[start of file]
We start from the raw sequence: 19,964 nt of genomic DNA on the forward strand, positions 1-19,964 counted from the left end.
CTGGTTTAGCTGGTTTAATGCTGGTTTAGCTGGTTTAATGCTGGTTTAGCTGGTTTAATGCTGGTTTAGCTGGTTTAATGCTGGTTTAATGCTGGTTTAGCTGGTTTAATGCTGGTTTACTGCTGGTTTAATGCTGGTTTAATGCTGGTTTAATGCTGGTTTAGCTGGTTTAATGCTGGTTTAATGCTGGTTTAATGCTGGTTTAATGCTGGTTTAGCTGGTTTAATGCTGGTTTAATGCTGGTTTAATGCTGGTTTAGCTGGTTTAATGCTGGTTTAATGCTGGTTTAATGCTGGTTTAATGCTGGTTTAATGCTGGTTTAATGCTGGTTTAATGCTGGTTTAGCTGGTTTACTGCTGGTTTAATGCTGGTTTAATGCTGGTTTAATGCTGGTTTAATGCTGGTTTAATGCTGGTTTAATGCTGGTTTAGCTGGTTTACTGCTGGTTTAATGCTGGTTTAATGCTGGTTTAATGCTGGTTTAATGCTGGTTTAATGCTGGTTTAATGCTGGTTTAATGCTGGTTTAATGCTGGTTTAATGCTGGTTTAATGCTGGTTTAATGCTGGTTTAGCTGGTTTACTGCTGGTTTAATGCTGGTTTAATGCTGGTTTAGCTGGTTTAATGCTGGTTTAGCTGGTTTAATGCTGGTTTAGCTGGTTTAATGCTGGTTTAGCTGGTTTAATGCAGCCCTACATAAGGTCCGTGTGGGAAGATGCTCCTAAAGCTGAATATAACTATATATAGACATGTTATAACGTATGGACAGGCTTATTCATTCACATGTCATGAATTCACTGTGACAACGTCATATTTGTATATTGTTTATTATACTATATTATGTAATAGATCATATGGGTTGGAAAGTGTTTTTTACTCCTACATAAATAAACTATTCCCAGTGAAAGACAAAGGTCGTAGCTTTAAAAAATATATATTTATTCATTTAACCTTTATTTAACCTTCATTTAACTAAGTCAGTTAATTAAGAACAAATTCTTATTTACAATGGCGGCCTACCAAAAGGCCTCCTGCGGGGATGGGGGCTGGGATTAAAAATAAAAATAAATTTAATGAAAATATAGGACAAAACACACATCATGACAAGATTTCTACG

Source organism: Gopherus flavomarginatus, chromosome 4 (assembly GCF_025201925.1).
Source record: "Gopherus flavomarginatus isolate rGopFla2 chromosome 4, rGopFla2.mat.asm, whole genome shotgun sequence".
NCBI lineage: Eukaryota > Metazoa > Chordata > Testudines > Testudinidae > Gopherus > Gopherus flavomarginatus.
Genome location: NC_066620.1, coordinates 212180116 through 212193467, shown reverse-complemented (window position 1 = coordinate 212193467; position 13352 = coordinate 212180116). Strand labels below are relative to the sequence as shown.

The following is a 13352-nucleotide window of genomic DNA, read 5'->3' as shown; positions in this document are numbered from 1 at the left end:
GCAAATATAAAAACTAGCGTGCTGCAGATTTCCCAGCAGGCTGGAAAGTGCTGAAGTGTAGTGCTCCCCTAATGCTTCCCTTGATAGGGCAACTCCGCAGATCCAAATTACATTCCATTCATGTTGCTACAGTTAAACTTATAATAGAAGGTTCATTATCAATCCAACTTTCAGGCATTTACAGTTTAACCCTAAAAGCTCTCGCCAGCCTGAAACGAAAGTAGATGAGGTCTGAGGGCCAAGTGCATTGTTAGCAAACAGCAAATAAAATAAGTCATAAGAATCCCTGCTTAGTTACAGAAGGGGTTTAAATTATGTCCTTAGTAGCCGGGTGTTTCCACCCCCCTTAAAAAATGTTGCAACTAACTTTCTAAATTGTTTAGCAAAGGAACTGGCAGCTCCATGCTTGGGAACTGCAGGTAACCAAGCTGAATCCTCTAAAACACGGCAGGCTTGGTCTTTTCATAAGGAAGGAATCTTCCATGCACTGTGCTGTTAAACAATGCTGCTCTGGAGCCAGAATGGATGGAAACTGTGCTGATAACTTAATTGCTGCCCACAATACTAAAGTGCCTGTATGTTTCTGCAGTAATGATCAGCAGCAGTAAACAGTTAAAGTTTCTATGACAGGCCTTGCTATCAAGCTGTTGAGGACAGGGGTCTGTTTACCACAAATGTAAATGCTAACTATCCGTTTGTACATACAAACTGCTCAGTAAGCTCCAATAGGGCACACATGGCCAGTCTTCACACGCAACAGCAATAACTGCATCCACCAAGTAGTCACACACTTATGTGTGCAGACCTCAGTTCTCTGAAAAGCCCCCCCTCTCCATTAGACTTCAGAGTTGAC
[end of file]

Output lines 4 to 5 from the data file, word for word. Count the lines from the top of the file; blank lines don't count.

Source record: "Gopherus flavomarginatus isolate rGopFla2 chromosome 4, rGopFla2.mat.asm, whole genome shotgun sequence".
NCBI lineage: Eukaryota > Metazoa > Chordata > Testudines > Testudinidae > Gopherus > Gopherus flavomarginatus.